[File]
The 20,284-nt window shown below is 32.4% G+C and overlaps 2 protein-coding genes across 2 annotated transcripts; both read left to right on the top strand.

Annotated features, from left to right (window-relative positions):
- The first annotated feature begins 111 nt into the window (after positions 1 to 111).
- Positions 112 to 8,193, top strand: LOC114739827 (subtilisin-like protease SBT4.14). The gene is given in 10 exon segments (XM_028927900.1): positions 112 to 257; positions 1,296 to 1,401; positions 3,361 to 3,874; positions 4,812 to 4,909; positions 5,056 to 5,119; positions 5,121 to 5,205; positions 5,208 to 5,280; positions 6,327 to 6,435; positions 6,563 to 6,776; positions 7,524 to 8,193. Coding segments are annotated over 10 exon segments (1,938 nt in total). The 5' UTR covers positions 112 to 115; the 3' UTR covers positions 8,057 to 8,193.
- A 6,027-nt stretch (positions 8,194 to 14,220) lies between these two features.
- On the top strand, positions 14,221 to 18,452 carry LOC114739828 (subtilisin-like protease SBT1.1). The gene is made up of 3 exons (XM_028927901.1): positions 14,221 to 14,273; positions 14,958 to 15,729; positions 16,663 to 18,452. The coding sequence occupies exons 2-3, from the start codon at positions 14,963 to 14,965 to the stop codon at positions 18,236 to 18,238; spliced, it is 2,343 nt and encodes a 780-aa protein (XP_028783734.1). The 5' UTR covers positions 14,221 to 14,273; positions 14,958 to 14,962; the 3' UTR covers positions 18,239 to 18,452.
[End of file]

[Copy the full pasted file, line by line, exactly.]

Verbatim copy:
The 20,284-nt window shown below is 32.4% G+C and overlaps 2 protein-coding genes across 2 annotated transcripts; both read left to right on the top strand.

Annotated features, from left to right (window-relative positions):
- The first annotated feature begins 111 nt into the window (after positions 1 to 111).
- Positions 112 to 8,193, top strand: LOC114739827 (subtilisin-like protease SBT4.14). The gene is given in 10 exon segments (XM_028927900.1): positions 112 to 257; positions 1,296 to 1,401; positions 3,361 to 3,874; positions 4,812 to 4,909; positions 5,056 to 5,119; positions 5,121 to 5,205; positions 5,208 to 5,280; positions 6,327 to 6,435; positions 6,563 to 6,776; positions 7,524 to 8,193. Coding segments are annotated over 10 exon segments (1,938 nt in total). The 5' UTR covers positions 112 to 115; the 3' UTR covers positions 8,057 to 8,193.
- A 6,027-nt stretch (positions 8,194 to 14,220) lies between these two features.
- On the top strand, positions 14,221 to 18,452 carry LOC114739828 (subtilisin-like protease SBT1.1). The gene is made up of 3 exons (XM_028927901.1): positions 14,221 to 14,273; positions 14,958 to 15,729; positions 16,663 to 18,452. The coding sequence occupies exons 2-3, from the start codon at positions 14,963 to 14,965 to the stop codon at positions 18,236 to 18,238; spliced, it is 2,343 nt and encodes a 780-aa protein (XP_028783734.1). The 5' UTR covers positions 14,221 to 14,273; positions 14,958 to 14,962; the 3' UTR covers positions 18,239 to 18,452.